Who owns all these empty shops?
- 10 September 2013
- From the section Business
You only have to walk down a High Street in the UK to know that there are more vacant shops than there were a few years ago.
A report from the Local Data Company found that just over 14% of shops are vacant.
Who owns all these retail spaces and what are they doing about the empty ones?
Shops around the UK are owned by:
- Traditional institutional investors, such as Prudential or Standard Life
- Specialist property funds
- Private individuals, who may own one or two shops on their local High Street or as many as 30 to 40 nationwide
The majority of shops are privately owned, with institutions limiting themselves to shopping centres and the highest-value High Street locations.
"Things are definitely difficult," says Jos Short, chairman of Internos, whose Local Shopping real estate investment trust (REIT) owns 600 shops around the country.
"It's better in London and the South East, but elsewhere it is still challenging."
The particularly difficult thing for landlords is that once a shop has been empty for three months, full business rates have to be paid.
"We have even tried to get premises occupied by getting a business to just pay rates and not any rent," Mr Short says.
Various organisations have also tried to use short-term lets, known as pop-up shops, to limit the numbers of empty shops, provide opportunities for art projects or one-off events and sometimes to lead to longer-term lets.
Jamie Stirling-Aird works for Black Stanniland, which provides services to individuals who own shops.
"We recently marketed a shop in Bradford that had been empty for three years for a client who owns 20 or 30 shops," he says.
Its previous tenant, a jeweller, had been paying £93,000 a year rent. It has now been let to a pawnbroker for £65,000.
"In a place like Bradford, there will be 10 or 15 suitable vacant properties for any retailer to choose from," Mr Stirling-Aird says.
"I'm sure there are a lot of landlords struggling at the moment."
"There is reasonable demand for shops in decent locations, but there are shops in really bad locations for which there is never going to be demand."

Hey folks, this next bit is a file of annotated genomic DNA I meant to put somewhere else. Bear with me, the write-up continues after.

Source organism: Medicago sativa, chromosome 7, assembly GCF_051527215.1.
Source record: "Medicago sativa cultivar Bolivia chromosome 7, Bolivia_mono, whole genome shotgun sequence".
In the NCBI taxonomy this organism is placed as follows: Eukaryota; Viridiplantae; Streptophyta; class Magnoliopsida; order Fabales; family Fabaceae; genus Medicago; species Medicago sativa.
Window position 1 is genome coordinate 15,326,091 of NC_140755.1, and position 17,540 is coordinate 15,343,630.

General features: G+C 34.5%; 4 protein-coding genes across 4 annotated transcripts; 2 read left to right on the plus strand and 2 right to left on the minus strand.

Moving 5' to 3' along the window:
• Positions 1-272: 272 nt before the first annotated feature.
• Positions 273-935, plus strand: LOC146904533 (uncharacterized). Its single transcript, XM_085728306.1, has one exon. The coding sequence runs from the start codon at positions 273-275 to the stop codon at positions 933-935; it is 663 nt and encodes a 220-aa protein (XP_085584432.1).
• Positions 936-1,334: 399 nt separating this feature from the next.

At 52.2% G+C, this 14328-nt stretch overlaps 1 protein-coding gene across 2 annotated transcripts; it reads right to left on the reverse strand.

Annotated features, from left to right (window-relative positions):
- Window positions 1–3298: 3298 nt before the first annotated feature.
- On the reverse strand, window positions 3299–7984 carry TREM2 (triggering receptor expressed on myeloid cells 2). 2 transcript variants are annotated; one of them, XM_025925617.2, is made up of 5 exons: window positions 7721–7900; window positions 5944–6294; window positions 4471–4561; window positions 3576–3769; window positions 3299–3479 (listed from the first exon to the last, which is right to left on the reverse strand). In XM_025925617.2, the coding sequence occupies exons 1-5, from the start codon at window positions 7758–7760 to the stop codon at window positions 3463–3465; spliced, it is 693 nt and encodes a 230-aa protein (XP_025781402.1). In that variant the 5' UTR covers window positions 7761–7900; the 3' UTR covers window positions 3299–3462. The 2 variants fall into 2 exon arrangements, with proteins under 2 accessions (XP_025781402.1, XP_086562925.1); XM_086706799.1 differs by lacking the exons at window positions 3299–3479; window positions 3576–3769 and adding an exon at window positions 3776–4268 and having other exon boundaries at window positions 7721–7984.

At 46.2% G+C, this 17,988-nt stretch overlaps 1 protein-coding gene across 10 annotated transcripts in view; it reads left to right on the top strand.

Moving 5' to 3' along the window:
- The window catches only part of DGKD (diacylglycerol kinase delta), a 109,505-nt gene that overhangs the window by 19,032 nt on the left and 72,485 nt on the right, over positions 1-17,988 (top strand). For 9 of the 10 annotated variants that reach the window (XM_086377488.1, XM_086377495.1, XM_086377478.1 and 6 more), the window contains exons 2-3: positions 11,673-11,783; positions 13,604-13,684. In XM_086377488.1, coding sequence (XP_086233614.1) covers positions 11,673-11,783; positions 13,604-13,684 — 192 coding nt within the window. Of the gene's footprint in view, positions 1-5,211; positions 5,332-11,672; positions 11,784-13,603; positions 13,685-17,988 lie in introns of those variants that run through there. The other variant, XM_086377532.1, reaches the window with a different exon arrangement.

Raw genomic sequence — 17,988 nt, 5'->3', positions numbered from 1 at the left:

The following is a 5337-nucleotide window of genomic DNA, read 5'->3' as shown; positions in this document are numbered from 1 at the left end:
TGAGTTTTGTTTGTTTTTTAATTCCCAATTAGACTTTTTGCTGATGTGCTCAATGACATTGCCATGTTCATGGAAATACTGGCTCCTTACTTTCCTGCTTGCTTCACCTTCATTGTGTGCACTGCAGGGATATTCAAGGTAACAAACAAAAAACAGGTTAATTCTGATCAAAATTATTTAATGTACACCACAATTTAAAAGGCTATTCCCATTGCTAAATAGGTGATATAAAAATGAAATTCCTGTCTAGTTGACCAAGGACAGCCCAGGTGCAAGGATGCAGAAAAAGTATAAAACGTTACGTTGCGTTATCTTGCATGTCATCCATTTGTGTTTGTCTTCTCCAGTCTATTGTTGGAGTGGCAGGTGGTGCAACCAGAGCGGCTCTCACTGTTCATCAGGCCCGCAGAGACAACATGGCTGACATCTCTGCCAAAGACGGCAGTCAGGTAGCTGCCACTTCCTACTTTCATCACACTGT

It is owners of these shops with so-called structural vacancy who are having to consider extreme measures.
It is easy enough to sell a large shop in a good location with a tenant on a long lease, but vacant shops have been fetching low prices at auction.
"Demolition or alternative use is the only option for the vast majority of these 'surplus to requirement' shops," says Matthew Hopkinson from the Local Data Company.
"To that end, restaurants, bars, cafes and even betting shops have come to the rescue, as the growth of leisure takes off in our town centres."
Converting to flats
Some bigger shops are also being converted for residential use, although that would be too expensive an option for many smaller landlords.
"We have a client who owns the site of a former Co-op in a small market town near Derby," Mr Stirling-Aird says.
"Because of the strength of Derby and out-of-town shopping it has been hard to find a new retailer."
"It used to rent for £85,000 a year. We are now looking for £40,000 to £45,000, but I suspect we'll end up selling it to a developer who might be able to convert it into flats."
Changes to the planning laws now make it easier to change properties from retail to residential use.
A recent report from the property group Colliers International predicted that the vacancy rate could return to pre-recession levels by 2020.
But only part of that recovery is likely to be down to new retailers moving into empty shops, with the rest being a result of conversion to other businesses or even flats.